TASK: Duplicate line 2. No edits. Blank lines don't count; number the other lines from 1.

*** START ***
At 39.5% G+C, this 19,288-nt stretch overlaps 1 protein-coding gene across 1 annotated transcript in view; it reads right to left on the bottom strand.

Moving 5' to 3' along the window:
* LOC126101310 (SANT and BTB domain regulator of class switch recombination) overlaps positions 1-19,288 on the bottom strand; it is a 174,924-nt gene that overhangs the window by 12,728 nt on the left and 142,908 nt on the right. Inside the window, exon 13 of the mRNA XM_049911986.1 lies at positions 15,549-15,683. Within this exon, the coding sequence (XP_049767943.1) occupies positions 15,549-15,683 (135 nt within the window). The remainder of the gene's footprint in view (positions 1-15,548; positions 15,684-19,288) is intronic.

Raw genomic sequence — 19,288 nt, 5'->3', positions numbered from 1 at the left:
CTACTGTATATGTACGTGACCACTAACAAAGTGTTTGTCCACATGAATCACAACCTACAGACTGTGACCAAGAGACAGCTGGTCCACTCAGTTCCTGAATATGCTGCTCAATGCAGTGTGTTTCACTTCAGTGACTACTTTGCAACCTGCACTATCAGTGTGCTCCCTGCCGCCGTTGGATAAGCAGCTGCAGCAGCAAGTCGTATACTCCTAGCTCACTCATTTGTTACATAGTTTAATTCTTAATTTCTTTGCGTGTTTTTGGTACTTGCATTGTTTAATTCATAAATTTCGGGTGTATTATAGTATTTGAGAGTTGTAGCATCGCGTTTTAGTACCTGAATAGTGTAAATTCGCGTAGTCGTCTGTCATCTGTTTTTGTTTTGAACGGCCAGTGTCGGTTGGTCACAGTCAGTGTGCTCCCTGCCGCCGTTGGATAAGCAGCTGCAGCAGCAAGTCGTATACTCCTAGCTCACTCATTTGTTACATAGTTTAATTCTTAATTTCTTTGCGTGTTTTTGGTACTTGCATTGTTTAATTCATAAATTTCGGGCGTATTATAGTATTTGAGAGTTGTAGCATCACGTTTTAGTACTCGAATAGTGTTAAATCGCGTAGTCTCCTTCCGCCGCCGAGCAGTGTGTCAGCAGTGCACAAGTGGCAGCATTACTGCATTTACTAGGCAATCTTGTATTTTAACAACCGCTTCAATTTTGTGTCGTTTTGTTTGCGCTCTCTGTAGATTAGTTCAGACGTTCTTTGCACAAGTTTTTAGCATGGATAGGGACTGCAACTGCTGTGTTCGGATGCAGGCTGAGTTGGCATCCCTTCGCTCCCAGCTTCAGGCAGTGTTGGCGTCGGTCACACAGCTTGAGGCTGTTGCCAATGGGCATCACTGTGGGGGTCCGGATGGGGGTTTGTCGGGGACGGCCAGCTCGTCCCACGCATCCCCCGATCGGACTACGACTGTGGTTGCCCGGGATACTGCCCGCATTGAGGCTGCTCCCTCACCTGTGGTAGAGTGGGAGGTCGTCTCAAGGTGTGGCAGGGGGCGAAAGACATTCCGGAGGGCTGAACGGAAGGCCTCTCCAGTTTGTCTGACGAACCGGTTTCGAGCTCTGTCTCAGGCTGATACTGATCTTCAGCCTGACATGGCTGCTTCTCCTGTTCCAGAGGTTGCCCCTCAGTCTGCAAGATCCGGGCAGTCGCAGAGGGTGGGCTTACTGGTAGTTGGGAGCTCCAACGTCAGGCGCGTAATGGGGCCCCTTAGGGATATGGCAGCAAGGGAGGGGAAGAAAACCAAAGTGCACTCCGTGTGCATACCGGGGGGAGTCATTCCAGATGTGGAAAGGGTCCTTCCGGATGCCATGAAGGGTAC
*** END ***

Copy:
Moving 5' to 3' along the window: